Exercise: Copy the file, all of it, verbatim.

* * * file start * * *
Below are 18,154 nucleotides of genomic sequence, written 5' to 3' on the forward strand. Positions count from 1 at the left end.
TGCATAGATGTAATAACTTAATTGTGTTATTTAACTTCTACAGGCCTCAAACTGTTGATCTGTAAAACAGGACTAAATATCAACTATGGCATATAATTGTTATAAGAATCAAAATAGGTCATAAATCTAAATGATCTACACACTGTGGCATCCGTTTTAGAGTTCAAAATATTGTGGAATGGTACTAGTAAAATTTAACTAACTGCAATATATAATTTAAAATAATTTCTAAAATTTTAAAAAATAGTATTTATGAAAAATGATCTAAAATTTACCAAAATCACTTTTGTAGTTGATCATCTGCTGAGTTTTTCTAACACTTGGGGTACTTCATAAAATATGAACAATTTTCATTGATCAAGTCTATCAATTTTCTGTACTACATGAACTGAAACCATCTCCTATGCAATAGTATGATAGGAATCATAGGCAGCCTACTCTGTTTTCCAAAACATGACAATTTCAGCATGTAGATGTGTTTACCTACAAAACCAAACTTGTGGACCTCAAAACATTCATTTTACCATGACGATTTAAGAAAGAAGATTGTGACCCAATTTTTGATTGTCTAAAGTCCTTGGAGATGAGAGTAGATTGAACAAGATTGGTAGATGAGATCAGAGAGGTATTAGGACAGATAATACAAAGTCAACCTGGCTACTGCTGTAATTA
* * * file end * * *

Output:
Below are 18,154 nucleotides of genomic sequence, written 5' to 3' on the forward strand. Positions count from 1 at the left end.
TGCATAGATGTAATAACTTAATTGTGTTATTTAACTTCTACAGGCCTCAAACTGTTGATCTGTAAAACAGGACTAAATATCAACTATGGCATATAATTGTTATAAGAATCAAAATAGGTCATAAATCTAAATGATCTACACACTGTGGCATCCGTTTTAGAGTTCAAAATATTGTGGAATGGTACTAGTAAAATTTAACTAACTGCAATATATAATTTAAAATAATTTCTAAAATTTTAAAAAATAGTATTTATGAAAAATGATCTAAAATTTACCAAAATCACTTTTGTAGTTGATCATCTGCTGAGTTTTTCTAACACTTGGGGTACTTCATAAAATATGAACAATTTTCATTGATCAAGTCTATCAATTTTCTGTACTACATGAACTGAAACCATCTCCTATGCAATAGTATGATAGGAATCATAGGCAGCCTACTCTGTTTTCCAAAACATGACAATTTCAGCATGTAGATGTGTTTACCTACAAAACCAAACTTGTGGACCTCAAAACATTCATTTTACCATGACGATTTAAGAAAGAAGATTGTGACCCAATTTTTGATTGTCTAAAGTCCTTGGAGATGAGAGTAGATTGAACAAGATTGGTAGATGAGATCAGAGAGGTATTAGGACAGATAATACAAAGTCAACCTGGCTACTGCTGTAATTA